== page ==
As more COVID-19 testing leads to prison workers being out, DPS asks other law enforcement if they’d work at prisons
CHARLOTTE, N.C. (WBTV) – The North Carolina Department of Public Safety is asking law enforcement officers from other state agencies whether they would be willing to work at state prisons in the event the agency has a major shortage of correctional officers, according to documents obtained by WBTV.
The request comes as state prison officials have started to increase COVID-19 testing for prison employees and has faced additional pressure to require mandatory testing for all workers.
So far, prison leaders have resisted that call.
On Wednesday, agents with the DMV’s License and Theft Bureau received an email from the bureau’s director, Eric Copeland, with a survey asking whether they would be willing to voluntarily work at a state prison.
The form is labeled “DPS Assistance Survey” and asks the agents whether they would be willing to voluntarily work at a state prison.
“As testing within our prison system continues to expand, the Department of Public Safety may require assistance to back fill exposed and sick correctional officers throughout our state prison system,” a message at the top of the survey said.
“I am writing to request to know if you would be willing and able to assist the Department of Public Safety with staffing prisons should the need arise. It is our understanding that the mission would be manning of prison towers and executing roving patrols on the prison perimeter.”
The message said there are no specific locations or timelines for where outside staffing assistance may be needed.
Copeland’s email to License and Theft agents asked for the survey to be completed by Friday.
A DMV spokesman confirmed the message was sent in response to an inquiry for this story.
“DMV License & Theft was just one of several law enforcement agencies and organizations sent a survey asking about possibly assisting the Department of Public Safety in contingency planning related to COVID-19 should the need arise,” spokesman Steve Abbott said. “We have not been specifically asked to participate and currently don’t have any plans to do so.”
In response to a follow-up question from a reporter, Abbott said he did not know which other agencies had been contacted and referred further questions to DPS.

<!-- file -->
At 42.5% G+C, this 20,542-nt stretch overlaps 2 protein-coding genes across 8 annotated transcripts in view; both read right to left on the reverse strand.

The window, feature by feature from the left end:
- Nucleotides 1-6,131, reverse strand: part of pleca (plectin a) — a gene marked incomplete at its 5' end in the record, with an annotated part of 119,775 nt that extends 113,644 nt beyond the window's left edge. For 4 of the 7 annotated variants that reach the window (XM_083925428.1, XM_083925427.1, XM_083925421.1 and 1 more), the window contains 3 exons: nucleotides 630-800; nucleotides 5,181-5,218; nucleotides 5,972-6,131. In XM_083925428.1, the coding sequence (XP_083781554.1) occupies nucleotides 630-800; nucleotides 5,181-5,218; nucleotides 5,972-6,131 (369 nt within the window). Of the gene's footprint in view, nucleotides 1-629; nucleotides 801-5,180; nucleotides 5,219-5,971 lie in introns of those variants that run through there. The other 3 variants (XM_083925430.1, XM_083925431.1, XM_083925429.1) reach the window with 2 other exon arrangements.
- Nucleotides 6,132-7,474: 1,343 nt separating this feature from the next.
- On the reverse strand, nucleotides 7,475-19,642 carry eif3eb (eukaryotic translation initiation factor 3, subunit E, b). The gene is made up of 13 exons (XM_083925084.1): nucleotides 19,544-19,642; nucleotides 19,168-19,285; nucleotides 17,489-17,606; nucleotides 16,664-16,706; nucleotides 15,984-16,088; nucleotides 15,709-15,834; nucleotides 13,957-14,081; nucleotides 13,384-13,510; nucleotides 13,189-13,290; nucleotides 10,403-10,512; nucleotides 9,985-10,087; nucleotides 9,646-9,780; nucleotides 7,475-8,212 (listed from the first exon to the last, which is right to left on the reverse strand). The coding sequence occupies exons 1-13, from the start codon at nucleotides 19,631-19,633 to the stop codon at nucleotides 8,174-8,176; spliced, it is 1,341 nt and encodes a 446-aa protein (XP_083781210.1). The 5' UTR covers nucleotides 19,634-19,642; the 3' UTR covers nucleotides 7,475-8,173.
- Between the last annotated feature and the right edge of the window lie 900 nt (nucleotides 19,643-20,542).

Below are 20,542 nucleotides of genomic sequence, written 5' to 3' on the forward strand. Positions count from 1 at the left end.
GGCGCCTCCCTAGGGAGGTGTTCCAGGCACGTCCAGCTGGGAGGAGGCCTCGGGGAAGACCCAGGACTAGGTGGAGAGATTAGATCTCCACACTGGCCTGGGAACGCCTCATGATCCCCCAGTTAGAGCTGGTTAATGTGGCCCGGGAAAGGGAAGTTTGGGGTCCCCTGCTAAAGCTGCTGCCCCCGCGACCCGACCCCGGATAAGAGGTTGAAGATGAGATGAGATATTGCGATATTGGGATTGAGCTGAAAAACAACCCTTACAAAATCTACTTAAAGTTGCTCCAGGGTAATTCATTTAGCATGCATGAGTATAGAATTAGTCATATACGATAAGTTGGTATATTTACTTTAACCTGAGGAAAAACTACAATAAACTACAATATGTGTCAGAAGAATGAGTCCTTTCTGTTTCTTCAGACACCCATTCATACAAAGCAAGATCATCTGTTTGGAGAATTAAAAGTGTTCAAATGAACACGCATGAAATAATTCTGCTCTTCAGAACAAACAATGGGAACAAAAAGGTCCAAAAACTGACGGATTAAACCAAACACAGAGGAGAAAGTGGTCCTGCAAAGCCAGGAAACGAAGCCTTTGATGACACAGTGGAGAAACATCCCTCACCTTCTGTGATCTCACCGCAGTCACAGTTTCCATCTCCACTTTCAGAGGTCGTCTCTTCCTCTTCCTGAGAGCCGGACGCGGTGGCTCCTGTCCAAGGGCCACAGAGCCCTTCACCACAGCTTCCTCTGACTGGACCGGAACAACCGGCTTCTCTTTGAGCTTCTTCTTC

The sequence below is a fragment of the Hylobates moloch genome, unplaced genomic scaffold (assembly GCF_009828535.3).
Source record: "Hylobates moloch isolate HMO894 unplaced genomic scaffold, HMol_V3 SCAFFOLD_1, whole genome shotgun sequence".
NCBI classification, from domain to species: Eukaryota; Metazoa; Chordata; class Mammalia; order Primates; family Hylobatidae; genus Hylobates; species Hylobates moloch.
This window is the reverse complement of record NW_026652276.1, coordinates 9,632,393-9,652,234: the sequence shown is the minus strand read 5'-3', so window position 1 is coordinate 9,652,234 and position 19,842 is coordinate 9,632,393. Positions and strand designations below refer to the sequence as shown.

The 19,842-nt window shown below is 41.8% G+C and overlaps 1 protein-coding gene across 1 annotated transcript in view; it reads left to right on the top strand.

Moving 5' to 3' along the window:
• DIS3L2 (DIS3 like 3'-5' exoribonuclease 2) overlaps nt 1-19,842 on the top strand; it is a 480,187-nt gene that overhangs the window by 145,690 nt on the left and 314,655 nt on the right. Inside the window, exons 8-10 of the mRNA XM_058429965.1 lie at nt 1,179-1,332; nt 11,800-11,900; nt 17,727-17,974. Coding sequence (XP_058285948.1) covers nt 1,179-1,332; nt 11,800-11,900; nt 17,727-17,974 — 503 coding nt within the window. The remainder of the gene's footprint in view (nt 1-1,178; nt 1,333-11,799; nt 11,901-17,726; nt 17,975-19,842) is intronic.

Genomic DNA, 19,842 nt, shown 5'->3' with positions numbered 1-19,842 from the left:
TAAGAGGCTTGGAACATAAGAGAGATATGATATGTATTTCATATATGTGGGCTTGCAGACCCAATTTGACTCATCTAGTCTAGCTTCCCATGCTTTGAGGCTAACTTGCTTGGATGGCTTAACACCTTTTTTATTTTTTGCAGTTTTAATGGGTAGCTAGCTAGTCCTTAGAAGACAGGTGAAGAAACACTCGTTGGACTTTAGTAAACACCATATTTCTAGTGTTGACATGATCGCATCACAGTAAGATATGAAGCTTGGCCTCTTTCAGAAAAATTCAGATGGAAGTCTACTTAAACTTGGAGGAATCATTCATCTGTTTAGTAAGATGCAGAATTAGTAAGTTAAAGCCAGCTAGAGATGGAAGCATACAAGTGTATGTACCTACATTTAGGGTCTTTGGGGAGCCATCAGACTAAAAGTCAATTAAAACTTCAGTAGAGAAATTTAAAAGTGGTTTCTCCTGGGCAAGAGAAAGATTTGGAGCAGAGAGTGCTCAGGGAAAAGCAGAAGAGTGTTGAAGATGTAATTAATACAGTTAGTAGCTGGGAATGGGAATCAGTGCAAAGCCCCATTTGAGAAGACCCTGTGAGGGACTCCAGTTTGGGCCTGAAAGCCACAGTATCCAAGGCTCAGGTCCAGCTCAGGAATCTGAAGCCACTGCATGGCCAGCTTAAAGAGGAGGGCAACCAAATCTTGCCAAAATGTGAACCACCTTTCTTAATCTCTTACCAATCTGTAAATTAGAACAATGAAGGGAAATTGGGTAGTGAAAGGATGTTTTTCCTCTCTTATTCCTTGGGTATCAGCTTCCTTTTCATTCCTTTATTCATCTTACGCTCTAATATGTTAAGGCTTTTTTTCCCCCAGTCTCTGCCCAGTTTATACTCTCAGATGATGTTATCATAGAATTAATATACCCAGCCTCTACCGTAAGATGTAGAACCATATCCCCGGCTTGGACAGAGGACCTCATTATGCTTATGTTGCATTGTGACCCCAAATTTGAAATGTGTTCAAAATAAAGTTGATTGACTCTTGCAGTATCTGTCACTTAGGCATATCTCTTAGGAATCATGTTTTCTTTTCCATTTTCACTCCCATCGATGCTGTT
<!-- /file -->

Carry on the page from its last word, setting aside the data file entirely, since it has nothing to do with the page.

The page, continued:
Early Friday afternoon, after this story was first published, a DPS spokesman said the survey was sent as part of the contingency planning process.
“Contingency planning involves looking ahead to future possibilities, including best case, probable and worst-case scenarios, and this survey was part of the planning process,” spokesman Keith Acree said. “No plan has been implemented to engage any outside law enforcement agencies to help with prison staffing.”
Acree said state, county and local law enforcement agencies had been surveyed. He did not immediately respond to a follow-up question asking for a list of agencies.
WBTV has previously reported that prison leadership scrapped a plan put forth by State Treasurer Dale Folwell and the State Health Plan to test all prison employees out of concern that it would lead to a large number of employees being confirmed to have the virus and, therefore, having to be out of work.
In April, prison leaders had to shut down an entire prison in Johnston County so staff there could help man the Neuse Correctional Institution, in Wayne County.
Neuse CI is the only prison in North Carolina where all inmates and staff have been tested.
More than half of the 700 inmates tested for COVID-19 at Neuse CI were found to be positive.
Prison leaders do not have a total number of staff that have tested positive in the state’s prisons because they are not tracking that number.
Test results for employees who get tested through the new, free voluntary testing will be reported to DPS. That testing was scheduled to end this week but prison officials announced on Friday that it would be extended through July.
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